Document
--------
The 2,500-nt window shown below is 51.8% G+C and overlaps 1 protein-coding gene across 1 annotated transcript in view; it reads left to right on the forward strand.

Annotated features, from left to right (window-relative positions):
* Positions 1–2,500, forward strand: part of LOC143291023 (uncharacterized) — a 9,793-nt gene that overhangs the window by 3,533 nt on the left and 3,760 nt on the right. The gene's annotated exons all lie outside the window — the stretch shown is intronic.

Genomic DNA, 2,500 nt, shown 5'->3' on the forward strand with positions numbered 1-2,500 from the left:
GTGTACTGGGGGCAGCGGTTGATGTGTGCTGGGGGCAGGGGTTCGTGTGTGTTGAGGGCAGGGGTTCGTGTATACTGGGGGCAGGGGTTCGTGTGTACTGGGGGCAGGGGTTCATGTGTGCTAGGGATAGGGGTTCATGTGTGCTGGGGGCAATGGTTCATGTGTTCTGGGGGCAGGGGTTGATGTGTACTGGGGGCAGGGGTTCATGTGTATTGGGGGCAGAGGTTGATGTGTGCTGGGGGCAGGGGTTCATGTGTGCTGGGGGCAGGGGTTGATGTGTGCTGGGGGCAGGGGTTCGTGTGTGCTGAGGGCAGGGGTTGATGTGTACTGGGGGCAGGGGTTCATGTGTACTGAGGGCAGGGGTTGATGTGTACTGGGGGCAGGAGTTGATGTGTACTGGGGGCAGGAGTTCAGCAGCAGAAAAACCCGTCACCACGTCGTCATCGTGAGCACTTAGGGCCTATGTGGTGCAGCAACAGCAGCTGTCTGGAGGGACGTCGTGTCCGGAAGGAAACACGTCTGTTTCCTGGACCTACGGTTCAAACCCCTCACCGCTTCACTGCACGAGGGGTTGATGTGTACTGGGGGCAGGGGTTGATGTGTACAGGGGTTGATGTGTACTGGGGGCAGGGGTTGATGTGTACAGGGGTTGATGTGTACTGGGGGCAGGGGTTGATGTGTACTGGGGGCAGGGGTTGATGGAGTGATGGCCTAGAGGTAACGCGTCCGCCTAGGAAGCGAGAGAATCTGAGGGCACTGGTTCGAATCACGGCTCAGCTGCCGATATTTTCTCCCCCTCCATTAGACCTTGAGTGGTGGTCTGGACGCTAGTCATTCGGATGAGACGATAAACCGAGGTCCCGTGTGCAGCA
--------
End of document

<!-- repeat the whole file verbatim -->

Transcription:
The 2,500-nt window shown below is 51.8% G+C and overlaps 1 protein-coding gene across 1 annotated transcript in view; it reads left to right on the forward strand.

Annotated features, from left to right (window-relative positions):
* Positions 1–2,500, forward strand: part of LOC143291023 (uncharacterized) — a 9,793-nt gene that overhangs the window by 3,533 nt on the left and 3,760 nt on the right. The gene's annotated exons all lie outside the window — the stretch shown is intronic.

Genomic DNA, 2,500 nt, shown 5'->3' on the forward strand with positions numbered 1-2,500 from the left:
GTGTACTGGGGGCAGCGGTTGATGTGTGCTGGGGGCAGGGGTTCGTGTGTGTTGAGGGCAGGGGTTCGTGTATACTGGGGGCAGGGGTTCGTGTGTACTGGGGGCAGGGGTTCATGTGTGCTAGGGATAGGGGTTCATGTGTGCTGGGGGCAATGGTTCATGTGTTCTGGGGGCAGGGGTTGATGTGTACTGGGGGCAGGGGTTCATGTGTATTGGGGGCAGAGGTTGATGTGTGCTGGGGGCAGGGGTTCATGTGTGCTGGGGGCAGGGGTTGATGTGTGCTGGGGGCAGGGGTTCGTGTGTGCTGAGGGCAGGGGTTGATGTGTACTGGGGGCAGGGGTTCATGTGTACTGAGGGCAGGGGTTGATGTGTACTGGGGGCAGGAGTTGATGTGTACTGGGGGCAGGAGTTCAGCAGCAGAAAAACCCGTCACCACGTCGTCATCGTGAGCACTTAGGGCCTATGTGGTGCAGCAACAGCAGCTGTCTGGAGGGACGTCGTGTCCGGAAGGAAACACGTCTGTTTCCTGGACCTACGGTTCAAACCCCTCACCGCTTCACTGCACGAGGGGTTGATGTGTACTGGGGGCAGGGGTTGATGTGTACAGGGGTTGATGTGTACTGGGGGCAGGGGTTGATGTGTACAGGGGTTGATGTGTACTGGGGGCAGGGGTTGATGTGTACTGGGGGCAGGGGTTGATGGAGTGATGGCCTAGAGGTAACGCGTCCGCCTAGGAAGCGAGAGAATCTGAGGGCACTGGTTCGAATCACGGCTCAGCTGCCGATATTTTCTCCCCCTCCATTAGACCTTGAGTGGTGGTCTGGACGCTAGTCATTCGGATGAGACGATAAACCGAGGTCCCGTGTGCAGCA